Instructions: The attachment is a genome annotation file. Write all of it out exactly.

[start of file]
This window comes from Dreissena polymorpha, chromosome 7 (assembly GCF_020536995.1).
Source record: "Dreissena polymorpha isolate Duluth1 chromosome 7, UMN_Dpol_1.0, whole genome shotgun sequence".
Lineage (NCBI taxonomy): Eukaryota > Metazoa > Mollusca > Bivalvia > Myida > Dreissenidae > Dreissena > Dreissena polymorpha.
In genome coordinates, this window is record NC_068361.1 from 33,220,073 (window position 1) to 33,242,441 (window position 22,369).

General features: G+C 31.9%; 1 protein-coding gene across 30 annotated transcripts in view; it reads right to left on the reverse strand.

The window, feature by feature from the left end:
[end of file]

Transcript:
This window comes from Dreissena polymorpha, chromosome 7 (assembly GCF_020536995.1).
Source record: "Dreissena polymorpha isolate Duluth1 chromosome 7, UMN_Dpol_1.0, whole genome shotgun sequence".
Lineage (NCBI taxonomy): Eukaryota > Metazoa > Mollusca > Bivalvia > Myida > Dreissenidae > Dreissena > Dreissena polymorpha.
In genome coordinates, this window is record NC_068361.1 from 33,220,073 (window position 1) to 33,242,441 (window position 22,369).

General features: G+C 31.9%; 1 protein-coding gene across 30 annotated transcripts in view; it reads right to left on the reverse strand.

The window, feature by feature from the left end: